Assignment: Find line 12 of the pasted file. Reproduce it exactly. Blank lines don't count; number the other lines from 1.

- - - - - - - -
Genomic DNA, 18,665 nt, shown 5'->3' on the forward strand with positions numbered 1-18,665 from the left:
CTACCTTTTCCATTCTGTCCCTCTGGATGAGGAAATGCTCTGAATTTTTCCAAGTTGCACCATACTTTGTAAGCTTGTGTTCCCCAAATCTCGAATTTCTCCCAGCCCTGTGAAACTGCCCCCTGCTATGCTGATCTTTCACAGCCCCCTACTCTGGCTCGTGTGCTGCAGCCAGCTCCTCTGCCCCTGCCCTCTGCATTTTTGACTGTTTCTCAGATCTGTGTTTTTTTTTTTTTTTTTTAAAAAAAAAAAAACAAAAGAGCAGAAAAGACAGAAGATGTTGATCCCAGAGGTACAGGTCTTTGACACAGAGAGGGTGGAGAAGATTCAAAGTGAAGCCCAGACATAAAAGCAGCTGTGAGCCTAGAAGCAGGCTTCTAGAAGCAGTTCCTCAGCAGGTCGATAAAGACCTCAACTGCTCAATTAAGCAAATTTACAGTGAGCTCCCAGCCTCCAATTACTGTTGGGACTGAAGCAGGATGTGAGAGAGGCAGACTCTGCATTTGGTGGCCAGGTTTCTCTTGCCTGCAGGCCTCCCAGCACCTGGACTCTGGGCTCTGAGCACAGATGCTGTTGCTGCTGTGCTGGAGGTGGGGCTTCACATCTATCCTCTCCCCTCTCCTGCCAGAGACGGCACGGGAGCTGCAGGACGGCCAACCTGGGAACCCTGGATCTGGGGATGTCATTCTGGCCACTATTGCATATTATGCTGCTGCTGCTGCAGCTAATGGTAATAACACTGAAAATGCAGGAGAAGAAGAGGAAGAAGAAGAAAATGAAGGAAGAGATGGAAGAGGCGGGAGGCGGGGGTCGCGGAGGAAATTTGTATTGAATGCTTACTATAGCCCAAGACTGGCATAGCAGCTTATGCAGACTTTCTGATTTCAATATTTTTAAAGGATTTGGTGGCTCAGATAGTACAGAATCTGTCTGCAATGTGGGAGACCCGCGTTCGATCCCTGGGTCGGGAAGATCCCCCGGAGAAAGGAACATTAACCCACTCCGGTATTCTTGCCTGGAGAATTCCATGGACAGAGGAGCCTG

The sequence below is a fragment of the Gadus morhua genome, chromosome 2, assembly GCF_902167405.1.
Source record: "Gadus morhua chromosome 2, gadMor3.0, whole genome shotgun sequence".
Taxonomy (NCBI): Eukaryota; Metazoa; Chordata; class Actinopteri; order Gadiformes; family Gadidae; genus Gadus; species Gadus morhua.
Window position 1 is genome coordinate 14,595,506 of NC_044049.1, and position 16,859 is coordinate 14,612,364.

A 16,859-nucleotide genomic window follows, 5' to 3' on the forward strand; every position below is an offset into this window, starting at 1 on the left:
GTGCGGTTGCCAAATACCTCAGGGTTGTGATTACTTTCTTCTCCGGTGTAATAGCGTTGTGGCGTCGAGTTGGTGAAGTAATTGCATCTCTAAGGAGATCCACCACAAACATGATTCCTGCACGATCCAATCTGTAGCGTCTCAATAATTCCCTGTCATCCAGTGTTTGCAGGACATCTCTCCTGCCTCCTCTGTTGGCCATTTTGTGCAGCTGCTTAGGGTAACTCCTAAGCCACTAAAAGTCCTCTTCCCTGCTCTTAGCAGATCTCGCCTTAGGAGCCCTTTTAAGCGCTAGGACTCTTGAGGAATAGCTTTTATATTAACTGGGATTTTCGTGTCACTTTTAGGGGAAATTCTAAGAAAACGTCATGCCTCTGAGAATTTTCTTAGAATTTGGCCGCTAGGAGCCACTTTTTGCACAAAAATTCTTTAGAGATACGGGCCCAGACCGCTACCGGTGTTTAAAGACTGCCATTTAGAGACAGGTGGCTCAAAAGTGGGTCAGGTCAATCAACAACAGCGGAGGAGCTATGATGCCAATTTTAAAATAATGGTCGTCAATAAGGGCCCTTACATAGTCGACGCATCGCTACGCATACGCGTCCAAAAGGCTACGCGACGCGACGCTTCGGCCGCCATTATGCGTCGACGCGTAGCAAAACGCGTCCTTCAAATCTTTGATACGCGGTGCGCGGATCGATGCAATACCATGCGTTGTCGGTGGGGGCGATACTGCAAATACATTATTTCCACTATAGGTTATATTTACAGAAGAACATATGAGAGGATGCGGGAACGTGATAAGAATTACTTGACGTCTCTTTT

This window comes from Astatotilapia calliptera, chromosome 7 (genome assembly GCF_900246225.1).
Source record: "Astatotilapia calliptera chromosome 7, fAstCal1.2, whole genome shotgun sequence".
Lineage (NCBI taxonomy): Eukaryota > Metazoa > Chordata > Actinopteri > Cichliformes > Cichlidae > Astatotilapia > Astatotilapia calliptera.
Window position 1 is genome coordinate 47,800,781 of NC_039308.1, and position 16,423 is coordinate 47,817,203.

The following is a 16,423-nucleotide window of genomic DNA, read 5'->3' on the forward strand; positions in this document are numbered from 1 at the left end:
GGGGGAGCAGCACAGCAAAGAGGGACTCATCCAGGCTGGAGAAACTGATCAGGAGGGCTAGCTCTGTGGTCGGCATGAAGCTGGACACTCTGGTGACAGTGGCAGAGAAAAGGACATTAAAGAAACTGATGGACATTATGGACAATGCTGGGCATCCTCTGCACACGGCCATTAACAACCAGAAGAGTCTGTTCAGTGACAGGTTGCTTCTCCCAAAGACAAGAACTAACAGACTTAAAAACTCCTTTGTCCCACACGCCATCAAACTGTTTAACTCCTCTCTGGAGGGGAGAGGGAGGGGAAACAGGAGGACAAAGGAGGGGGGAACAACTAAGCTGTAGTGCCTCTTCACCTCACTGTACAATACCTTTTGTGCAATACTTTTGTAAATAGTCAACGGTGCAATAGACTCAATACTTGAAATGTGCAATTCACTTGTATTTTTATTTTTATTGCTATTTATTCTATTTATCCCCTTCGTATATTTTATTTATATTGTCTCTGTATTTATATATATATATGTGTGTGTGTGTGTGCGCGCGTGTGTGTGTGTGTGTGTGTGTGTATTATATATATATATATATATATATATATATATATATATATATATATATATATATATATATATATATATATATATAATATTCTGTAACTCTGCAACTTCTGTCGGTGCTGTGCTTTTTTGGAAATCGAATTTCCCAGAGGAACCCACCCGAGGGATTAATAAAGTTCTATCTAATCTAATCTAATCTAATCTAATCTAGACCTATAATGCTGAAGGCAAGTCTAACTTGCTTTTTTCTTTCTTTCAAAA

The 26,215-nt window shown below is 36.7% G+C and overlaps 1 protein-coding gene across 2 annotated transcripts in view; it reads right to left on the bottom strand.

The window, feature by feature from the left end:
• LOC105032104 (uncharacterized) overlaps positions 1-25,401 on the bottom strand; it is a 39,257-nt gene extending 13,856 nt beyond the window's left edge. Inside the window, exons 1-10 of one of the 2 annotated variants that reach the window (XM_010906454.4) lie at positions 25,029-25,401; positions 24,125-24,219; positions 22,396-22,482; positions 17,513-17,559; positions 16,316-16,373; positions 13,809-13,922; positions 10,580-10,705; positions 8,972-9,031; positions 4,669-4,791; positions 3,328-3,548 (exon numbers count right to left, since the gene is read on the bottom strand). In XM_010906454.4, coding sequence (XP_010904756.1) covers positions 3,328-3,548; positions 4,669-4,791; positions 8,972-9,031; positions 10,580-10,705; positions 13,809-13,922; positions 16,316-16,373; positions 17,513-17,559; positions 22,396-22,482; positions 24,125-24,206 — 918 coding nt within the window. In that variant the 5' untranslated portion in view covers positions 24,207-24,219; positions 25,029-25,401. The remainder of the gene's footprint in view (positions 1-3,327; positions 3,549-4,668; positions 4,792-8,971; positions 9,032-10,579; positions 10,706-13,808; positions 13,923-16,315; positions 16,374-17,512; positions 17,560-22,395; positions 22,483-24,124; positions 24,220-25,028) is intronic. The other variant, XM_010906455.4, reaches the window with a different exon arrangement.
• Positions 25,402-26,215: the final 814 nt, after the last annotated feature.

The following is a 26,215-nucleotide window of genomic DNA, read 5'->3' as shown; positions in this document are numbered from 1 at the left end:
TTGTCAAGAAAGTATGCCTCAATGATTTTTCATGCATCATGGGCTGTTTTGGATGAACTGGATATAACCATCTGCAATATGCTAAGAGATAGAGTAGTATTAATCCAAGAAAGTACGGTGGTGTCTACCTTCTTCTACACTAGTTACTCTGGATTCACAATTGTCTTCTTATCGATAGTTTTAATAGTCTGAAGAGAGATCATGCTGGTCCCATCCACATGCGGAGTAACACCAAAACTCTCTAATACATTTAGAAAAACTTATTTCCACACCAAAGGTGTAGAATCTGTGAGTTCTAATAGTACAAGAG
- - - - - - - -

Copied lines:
Window position 1 is genome coordinate 47,800,781 of NC_039308.1, and position 16,423 is coordinate 47,817,203.